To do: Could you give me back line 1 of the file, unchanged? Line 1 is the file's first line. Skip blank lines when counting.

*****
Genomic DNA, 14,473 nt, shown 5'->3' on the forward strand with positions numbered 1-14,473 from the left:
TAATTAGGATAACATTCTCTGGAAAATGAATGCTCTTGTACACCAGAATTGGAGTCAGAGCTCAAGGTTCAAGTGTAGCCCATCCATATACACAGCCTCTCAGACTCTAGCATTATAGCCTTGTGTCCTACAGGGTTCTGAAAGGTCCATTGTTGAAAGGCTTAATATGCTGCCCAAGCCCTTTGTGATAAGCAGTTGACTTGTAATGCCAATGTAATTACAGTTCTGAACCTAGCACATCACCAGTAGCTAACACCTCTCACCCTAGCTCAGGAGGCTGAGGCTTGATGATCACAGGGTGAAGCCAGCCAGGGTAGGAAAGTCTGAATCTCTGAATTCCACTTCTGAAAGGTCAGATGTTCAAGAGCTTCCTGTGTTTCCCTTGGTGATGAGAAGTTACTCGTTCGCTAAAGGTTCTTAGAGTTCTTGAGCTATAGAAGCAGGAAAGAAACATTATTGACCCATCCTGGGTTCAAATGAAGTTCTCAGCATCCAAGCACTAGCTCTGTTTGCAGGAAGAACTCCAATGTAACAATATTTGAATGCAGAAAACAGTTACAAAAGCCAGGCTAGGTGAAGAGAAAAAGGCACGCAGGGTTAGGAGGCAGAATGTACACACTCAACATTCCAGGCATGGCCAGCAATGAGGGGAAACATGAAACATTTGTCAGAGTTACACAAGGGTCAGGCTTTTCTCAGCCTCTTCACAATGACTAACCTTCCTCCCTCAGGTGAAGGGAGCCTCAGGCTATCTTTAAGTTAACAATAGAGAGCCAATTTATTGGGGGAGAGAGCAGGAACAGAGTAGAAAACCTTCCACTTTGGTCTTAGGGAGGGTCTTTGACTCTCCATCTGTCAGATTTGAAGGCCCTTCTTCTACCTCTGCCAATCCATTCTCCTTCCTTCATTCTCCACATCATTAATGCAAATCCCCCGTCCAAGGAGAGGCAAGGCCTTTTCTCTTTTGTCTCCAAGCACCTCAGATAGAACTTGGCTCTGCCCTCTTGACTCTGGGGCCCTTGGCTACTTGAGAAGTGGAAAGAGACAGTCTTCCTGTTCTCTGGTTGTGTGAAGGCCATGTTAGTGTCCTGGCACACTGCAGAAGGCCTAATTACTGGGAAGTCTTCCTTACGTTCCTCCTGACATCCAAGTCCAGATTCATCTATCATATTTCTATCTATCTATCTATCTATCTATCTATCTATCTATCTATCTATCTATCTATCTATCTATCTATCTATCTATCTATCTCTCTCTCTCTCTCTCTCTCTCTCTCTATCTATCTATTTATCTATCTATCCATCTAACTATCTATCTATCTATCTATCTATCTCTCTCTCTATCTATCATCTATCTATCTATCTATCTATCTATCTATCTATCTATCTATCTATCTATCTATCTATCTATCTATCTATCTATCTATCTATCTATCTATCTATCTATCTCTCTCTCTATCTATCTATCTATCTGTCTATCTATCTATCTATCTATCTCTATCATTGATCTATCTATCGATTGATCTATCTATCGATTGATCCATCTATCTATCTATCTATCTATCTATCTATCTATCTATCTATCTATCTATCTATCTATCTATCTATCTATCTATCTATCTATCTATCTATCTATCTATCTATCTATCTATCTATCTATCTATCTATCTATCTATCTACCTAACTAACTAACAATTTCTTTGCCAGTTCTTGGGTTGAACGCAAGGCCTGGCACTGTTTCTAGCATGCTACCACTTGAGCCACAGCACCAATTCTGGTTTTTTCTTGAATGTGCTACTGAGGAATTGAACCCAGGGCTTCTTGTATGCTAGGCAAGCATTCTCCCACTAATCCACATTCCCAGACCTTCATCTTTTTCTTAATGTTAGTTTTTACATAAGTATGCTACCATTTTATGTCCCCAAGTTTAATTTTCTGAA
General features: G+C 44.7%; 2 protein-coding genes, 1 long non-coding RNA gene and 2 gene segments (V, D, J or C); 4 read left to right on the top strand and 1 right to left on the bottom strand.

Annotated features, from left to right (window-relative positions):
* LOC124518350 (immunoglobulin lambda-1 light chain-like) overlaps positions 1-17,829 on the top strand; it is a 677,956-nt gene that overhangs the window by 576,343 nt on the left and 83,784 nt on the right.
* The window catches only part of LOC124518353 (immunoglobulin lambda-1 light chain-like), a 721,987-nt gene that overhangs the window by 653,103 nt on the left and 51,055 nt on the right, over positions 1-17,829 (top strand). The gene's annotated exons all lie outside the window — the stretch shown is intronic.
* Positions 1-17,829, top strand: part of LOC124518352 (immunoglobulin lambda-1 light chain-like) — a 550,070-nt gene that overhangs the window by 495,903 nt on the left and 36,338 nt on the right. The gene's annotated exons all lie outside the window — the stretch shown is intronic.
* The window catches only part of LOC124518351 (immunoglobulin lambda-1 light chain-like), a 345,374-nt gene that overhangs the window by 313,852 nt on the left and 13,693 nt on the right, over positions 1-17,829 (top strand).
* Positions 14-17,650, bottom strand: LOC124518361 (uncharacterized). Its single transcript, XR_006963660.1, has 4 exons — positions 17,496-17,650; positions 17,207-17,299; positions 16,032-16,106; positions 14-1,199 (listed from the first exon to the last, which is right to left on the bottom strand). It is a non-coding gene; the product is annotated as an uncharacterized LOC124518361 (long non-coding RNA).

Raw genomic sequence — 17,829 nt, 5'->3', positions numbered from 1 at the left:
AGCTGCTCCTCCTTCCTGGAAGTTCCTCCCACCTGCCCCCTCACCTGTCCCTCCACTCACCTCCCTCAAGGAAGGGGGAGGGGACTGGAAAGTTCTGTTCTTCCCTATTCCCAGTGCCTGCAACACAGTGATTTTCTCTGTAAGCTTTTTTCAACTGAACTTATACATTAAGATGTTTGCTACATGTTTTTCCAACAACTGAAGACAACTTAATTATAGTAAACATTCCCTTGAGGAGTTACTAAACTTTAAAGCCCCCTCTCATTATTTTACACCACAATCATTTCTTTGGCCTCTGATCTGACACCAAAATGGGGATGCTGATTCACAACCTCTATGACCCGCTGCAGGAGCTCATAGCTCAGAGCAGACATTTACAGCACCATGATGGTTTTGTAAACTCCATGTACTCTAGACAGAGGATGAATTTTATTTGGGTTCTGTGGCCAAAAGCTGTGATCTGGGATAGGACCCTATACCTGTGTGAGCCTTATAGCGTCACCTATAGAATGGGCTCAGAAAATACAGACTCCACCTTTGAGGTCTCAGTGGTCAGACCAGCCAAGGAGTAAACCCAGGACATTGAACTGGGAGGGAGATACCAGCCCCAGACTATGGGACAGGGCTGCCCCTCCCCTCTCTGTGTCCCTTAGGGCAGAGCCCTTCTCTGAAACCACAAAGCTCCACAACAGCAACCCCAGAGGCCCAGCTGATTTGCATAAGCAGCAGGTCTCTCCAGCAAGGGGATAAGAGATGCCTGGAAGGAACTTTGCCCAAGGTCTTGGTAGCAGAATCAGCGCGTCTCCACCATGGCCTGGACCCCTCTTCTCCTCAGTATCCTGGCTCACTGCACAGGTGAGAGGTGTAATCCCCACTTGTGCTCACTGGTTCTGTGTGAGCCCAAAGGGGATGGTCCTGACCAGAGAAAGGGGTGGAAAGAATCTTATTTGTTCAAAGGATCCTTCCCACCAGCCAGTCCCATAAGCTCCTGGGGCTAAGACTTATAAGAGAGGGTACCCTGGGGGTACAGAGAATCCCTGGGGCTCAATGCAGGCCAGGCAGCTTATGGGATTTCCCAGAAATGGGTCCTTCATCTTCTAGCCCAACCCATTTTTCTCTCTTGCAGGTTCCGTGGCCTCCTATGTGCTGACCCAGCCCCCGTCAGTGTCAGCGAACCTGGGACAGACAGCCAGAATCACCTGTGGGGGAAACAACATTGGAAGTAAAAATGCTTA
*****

Genomic DNA, 14,473 nt, shown 5'->3' on the forward strand with positions numbered 1-14,473 from the left: